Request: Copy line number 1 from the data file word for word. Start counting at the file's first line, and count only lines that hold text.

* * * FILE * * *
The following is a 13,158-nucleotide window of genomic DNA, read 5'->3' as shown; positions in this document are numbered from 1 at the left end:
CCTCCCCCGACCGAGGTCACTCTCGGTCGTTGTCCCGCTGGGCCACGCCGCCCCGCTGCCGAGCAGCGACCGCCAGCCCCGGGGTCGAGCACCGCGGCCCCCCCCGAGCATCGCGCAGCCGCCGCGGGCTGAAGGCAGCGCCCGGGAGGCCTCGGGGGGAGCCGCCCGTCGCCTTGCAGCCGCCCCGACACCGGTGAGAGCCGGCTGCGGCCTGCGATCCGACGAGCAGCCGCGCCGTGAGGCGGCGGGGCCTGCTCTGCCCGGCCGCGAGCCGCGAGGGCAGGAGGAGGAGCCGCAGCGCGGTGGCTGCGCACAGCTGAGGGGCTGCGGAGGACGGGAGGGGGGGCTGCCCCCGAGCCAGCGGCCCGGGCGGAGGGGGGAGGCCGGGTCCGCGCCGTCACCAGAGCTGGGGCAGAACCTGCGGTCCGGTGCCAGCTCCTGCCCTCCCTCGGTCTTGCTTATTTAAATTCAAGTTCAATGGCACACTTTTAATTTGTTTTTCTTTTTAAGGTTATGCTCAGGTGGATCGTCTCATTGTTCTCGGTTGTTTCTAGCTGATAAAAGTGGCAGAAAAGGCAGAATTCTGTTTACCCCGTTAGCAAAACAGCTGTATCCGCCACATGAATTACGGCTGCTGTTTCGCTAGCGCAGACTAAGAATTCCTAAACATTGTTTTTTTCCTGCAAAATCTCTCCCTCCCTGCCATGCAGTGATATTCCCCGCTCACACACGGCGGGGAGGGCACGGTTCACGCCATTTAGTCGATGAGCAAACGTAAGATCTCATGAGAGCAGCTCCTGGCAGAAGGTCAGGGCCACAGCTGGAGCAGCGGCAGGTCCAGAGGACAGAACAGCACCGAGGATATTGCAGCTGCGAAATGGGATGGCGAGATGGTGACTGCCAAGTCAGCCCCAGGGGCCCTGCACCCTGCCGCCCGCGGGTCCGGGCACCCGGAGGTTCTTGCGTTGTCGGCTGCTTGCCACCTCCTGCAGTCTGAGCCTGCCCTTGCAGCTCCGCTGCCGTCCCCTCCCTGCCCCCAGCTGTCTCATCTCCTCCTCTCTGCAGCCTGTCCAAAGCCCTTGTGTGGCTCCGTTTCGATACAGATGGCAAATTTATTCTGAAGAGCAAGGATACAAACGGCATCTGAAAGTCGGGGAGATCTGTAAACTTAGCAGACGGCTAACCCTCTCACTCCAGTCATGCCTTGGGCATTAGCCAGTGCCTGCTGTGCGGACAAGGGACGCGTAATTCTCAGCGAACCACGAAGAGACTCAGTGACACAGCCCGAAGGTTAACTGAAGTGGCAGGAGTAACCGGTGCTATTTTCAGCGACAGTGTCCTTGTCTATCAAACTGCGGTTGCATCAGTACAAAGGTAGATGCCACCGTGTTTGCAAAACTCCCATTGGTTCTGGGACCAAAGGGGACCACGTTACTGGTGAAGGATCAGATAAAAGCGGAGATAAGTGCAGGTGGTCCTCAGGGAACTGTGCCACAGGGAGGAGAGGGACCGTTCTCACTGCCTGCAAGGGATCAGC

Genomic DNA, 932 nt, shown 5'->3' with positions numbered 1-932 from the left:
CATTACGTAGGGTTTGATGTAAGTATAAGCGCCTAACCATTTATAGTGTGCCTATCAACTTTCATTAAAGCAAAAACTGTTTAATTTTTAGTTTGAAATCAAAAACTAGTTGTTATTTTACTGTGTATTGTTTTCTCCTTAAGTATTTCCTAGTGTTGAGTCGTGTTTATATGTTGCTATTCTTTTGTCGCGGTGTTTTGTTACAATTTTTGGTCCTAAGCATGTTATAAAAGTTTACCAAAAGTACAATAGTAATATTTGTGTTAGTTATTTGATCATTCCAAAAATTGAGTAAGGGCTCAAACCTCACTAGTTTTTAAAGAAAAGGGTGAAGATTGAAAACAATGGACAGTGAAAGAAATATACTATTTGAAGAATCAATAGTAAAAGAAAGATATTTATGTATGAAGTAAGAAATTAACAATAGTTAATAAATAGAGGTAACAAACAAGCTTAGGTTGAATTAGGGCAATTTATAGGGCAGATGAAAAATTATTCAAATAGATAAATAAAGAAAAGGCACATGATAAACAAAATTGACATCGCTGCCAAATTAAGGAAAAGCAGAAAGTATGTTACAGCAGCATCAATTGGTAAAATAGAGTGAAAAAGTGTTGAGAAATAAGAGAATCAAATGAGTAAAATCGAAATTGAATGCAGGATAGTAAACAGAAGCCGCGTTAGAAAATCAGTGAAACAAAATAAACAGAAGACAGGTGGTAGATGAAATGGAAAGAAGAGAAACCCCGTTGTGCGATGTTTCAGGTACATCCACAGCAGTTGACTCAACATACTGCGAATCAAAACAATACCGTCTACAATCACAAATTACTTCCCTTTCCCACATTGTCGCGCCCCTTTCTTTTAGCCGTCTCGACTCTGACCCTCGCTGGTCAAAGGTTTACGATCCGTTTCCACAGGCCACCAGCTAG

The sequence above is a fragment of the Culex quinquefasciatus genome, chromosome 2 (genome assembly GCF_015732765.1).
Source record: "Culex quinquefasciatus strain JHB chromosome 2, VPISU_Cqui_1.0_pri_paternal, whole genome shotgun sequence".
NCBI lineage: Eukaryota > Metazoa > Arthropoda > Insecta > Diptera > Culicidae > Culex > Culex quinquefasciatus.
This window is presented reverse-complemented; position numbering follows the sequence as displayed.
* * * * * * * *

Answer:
The following is a 13,158-nucleotide window of genomic DNA, read 5'->3' as shown; positions in this document are numbered from 1 at the left end: